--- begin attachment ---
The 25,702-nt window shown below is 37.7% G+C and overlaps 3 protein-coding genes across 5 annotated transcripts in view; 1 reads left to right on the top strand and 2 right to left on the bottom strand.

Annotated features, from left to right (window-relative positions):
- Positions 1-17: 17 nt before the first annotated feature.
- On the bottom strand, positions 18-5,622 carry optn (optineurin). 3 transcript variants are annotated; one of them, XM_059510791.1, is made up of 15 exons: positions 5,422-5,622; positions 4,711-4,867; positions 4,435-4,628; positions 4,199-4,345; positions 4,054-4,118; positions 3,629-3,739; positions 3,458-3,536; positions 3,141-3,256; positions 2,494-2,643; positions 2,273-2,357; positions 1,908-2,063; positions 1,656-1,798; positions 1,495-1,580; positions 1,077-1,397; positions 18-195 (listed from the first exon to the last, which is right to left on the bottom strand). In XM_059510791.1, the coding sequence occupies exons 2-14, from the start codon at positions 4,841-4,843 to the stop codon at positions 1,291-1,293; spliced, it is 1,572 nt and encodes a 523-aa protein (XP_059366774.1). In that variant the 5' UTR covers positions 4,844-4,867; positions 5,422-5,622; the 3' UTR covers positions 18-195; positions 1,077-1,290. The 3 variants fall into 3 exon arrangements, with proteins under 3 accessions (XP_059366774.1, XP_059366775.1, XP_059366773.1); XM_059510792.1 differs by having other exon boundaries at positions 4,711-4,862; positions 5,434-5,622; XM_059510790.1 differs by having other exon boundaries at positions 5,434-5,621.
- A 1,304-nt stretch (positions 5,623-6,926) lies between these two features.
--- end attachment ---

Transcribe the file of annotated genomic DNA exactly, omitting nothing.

The 25,702-nt window shown below is 37.7% G+C and overlaps 3 protein-coding genes across 5 annotated transcripts in view; 1 reads left to right on the top strand and 2 right to left on the bottom strand.

Annotated features, from left to right (window-relative positions):
- Positions 1-17: 17 nt before the first annotated feature.
- On the bottom strand, positions 18-5,622 carry optn (optineurin). 3 transcript variants are annotated; one of them, XM_059510791.1, is made up of 15 exons: positions 5,422-5,622; positions 4,711-4,867; positions 4,435-4,628; positions 4,199-4,345; positions 4,054-4,118; positions 3,629-3,739; positions 3,458-3,536; positions 3,141-3,256; positions 2,494-2,643; positions 2,273-2,357; positions 1,908-2,063; positions 1,656-1,798; positions 1,495-1,580; positions 1,077-1,397; positions 18-195 (listed from the first exon to the last, which is right to left on the bottom strand). In XM_059510791.1, the coding sequence occupies exons 2-14, from the start codon at positions 4,841-4,843 to the stop codon at positions 1,291-1,293; spliced, it is 1,572 nt and encodes a 523-aa protein (XP_059366774.1). In that variant the 5' UTR covers positions 4,844-4,867; positions 5,422-5,622; the 3' UTR covers positions 18-195; positions 1,077-1,290. The 3 variants fall into 3 exon arrangements, with proteins under 3 accessions (XP_059366774.1, XP_059366775.1, XP_059366773.1); XM_059510792.1 differs by having other exon boundaries at positions 4,711-4,862; positions 5,434-5,622; XM_059510790.1 differs by having other exon boundaries at positions 5,434-5,621.
- A 1,304-nt stretch (positions 5,623-6,926) lies between these two features.